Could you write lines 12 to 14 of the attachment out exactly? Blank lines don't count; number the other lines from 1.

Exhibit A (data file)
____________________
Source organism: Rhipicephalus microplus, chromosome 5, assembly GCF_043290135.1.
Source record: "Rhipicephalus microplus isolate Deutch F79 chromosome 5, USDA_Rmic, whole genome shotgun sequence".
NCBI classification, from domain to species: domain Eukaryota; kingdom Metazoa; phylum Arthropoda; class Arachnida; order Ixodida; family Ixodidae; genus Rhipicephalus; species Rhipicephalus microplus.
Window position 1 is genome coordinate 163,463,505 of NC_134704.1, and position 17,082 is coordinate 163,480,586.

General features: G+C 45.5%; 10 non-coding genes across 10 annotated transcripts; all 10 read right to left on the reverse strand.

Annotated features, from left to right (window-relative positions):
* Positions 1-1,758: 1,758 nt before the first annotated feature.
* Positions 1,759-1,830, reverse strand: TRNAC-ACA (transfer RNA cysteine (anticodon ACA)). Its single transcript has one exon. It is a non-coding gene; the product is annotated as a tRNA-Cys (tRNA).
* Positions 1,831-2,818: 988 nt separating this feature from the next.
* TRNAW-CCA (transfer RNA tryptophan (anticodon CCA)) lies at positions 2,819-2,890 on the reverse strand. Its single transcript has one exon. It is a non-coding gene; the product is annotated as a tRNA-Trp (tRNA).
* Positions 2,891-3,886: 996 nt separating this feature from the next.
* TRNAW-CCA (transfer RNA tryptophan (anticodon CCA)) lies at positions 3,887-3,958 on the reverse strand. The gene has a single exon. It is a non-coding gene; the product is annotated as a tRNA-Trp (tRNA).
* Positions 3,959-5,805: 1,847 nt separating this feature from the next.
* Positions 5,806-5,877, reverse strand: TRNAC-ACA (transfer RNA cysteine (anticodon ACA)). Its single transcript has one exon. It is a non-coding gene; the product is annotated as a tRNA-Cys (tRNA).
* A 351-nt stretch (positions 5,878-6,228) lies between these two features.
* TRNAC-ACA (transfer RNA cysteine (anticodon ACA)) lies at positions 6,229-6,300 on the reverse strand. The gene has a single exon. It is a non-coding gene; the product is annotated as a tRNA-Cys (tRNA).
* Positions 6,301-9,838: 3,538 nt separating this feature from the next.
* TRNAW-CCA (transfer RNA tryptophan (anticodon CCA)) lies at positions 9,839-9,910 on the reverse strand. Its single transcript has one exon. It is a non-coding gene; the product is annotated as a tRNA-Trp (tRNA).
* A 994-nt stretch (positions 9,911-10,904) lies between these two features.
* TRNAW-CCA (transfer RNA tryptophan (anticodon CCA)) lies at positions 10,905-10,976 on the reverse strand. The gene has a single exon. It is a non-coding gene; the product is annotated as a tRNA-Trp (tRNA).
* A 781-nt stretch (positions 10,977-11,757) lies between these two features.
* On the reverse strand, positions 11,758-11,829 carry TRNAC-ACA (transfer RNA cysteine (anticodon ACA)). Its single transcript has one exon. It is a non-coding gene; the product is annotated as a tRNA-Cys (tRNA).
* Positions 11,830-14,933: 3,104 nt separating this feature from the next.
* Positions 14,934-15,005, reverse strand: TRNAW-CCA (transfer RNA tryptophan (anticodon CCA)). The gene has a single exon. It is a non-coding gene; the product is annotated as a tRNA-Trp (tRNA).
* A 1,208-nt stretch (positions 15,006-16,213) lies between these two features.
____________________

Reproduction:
* TRNAW-CCA (transfer RNA tryptophan (anticodon CCA)) lies at positions 3,887-3,958 on the reverse strand. The gene has a single exon. It is a non-coding gene; the product is annotated as a tRNA-Trp (tRNA).
* Positions 3,959-5,805: 1,847 nt separating this feature from the next.
* Positions 5,806-5,877, reverse strand: TRNAC-ACA (transfer RNA cysteine (anticodon ACA)). Its single transcript has one exon. It is a non-coding gene; the product is annotated as a tRNA-Cys (tRNA).